IMHO, this is the Laodicean Age of Christianity.

What frightens me, as a Christian, is the fact that Christians STILL have it (nearly) all our way in this country. How are we supposed to be good Christians without persecution? (cf. text cited by Satan)

Murkin Xians are so far from persecuted, in their nice homes with the Lexus or BMW in the garage, that they confuse losing the traditional right to impose their beliefs on others with persecution. God, please help them to wake up!


I don’t consider this “percecution,” and I wouldn’t say it begins to answer toe call of institutionalized persecution which is the main issue here.

Many families kick children who turn out to be gay or lesbian to the curb. Many families kick kids to the curb when they start taking drugs. Some families kick their kids to the curb if they do a lot of things which might displease them.

I call that (usually) lousy parenting. Whether my son Johnny turns to Christ or to Esprix, I will love my child all the same.

But if I didn’t, it wouldn’t be persecution.


Well, at a recent job interview in the retail sector, I told them I couldn’t work Sundays. (Don’t get excited… It ws because of FOOTBALL, though I do plan on going back to church now that the NFL is done.) I didn’t get the job.

I didn’t care much - I’m making more on unemployment and retail blows. And they never asked me about why I needed Sundays off. It could have been church…

So I was not persecuted. I was just unable to perform the job at the hours/days they needed the help.

If you could only work from midnight to sunrise because you were a full-time student or something, are you being persecuted because a store might not be open 24 hours a day and cannot use you?


In the real world, this is not called “persecution.” This is called an asshole boss. Please put in “asshole boss” in a search engine here in The Pit and see how many people have had them.


Yeah, it’s called “not having an asshole boss.”

If Christians were really persecuted, every boss would be like that. That’s what makes persecution, not a few assholes.

Case in point, FoG: You know that many people have done assholish things in the name of Jesus. People have killed in His name, you know, and I’ve seen you come out and decry them as wrong on these pages.

Yet, even they did not “persecute” anyone, per se. Sure, I would say that they are assholes. I mean, stalking and killing abortion doctors sucks! But I wouldn’t say abortionists are “persectued.” I would say that one asshole did an unfortunate thing.

Would you say that ALL Christians are going to slay abortionists? If not, where is the persecution?


I would like a citation of someone here telling either Polycarp or RTFirefly, two Christians here of long standing, that they were hated becausxe they were Christian.

Hell, if you take out the occassional idiotic generalization towards all Christians which some people on the other side do, nobody has shown scorn to YOU because you;re a Christian. That would be an ad hominem attack, after all.

They show you scorn because you rarely can back up a point, you are guilty of circular reason, and if I had a dollar for every time you said something which was flat-out WRONG and proven as such (and you very rarely, if ever, admit to being wrong), I’d be wealthy.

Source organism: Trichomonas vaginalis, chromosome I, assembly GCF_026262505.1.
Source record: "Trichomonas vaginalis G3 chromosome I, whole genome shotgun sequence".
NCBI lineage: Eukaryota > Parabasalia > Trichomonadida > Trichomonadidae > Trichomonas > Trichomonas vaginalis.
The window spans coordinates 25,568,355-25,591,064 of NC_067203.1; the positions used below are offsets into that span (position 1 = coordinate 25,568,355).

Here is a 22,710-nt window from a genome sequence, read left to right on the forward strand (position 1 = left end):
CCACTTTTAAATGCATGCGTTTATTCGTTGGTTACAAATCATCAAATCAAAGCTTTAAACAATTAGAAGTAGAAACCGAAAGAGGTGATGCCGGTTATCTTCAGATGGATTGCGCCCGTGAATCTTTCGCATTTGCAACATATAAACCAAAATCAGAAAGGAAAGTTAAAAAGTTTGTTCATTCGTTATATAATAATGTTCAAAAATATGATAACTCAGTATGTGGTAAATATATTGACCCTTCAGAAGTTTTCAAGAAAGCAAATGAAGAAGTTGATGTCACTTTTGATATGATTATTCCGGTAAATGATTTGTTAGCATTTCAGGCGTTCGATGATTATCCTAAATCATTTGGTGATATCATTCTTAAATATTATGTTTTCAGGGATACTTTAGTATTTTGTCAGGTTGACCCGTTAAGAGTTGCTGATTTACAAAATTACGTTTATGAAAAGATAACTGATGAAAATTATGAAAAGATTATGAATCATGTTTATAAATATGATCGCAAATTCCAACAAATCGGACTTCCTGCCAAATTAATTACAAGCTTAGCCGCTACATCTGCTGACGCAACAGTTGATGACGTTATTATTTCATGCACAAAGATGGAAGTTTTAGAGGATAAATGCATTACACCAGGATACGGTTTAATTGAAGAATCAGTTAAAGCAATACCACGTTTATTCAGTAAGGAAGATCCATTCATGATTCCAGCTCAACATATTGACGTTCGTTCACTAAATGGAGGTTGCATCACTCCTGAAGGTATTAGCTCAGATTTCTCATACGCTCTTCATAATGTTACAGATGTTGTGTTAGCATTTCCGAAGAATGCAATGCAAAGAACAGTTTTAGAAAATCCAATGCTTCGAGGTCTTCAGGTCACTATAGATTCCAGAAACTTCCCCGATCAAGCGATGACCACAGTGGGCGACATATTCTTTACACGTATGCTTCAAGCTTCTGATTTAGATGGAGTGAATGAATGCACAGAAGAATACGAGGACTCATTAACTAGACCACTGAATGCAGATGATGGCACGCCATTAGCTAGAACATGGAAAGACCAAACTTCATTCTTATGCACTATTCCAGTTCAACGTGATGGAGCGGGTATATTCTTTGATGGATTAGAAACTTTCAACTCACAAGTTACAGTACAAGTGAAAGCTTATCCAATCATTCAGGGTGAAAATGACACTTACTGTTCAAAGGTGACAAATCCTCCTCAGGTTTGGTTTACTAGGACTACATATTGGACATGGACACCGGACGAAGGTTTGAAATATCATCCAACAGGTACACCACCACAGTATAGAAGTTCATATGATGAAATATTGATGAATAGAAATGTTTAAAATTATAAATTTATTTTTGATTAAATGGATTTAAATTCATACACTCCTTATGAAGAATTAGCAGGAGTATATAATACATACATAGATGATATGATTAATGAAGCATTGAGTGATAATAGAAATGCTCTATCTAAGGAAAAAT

The people here attacked some idiot Islamic poster six months ago or so when they started screaming abot how the Koran showed that evolution was false. Look it up in the searchj engine if you doubt me.

And how many threads are there where practitioners of New Age mumbo-jumbo get tons of derision?

Once again, you are wrong. How ironic that you would use this forum as a way to make a point about how maligned Christians are when, in fact, it couldn’t be farther from the truth.

This board does not like idiots.

Some idiots happen to be Christian.


If Christians were persecuted, Bibles would be outlawed.

If you don’t see the difference, once again, between “asshole boss” and “persecution,” you really haven’t been paying attention.


So what is your definition of a Christian? Someone who lives up to YOUR standards or Gods?

You are in no place to question the salvation of any man, and I believe attempting to do so is a sin.

You can’t even prove that only Christians are saved, let alone out stipulations on it.


Funny, but I never met anyone who said that. Sounds like some anti-Catholic BS from a Chick tract more than real life.

I guess I need to get out more…


Yes. Definitely veiled anti-Catholic rhetoric here.

Besides, even if we were to assume that you were right, that so many people who call themselves Christians are really not, PLEASE SHOW ME SPECIFIC CASES OF PEOPLE WHO CALL THEMSELVES CHRISTIANS PERSECUTING OTHER PEOPLE WHO CALL THEMSELVES CHRISTIANS?

I anxiously await this one…


There is nothing to take personally.

Your boldest claim on the other thread wwas that sex on TV is a form of persecution. And in spite of the fact that everyone showed you that this was not the case at all, you still refuse to believe the evidence right in front of your face.


Because you HAVE to believe in some kind of persecution! The Bible says so, so it must be true!

Come on, I don’t need you to show me how Christians feel My brother is a youth minister. My sister married a minister. I know moire about comparative religions that you will ever forget (namely because I actually see other religions as valid ways to learn about other people, and you see them as roads to hell and temptations from Satan), and I absolutely REFUSE to have someone tell me about a religion when they have shown to be ignorant of it.

Happened. There is no denying that Christians were persecuted.

If we’re talking history, there is also no denying that Christians have done there share of persecuting. You might wanna look up about the Crusades and the Salem Witch Trials some time. Here’s a hint: Wiccans didn’t burn Protestants at the stakes.

And let’s not even speak of what you did to God’s Chosen People throughout history…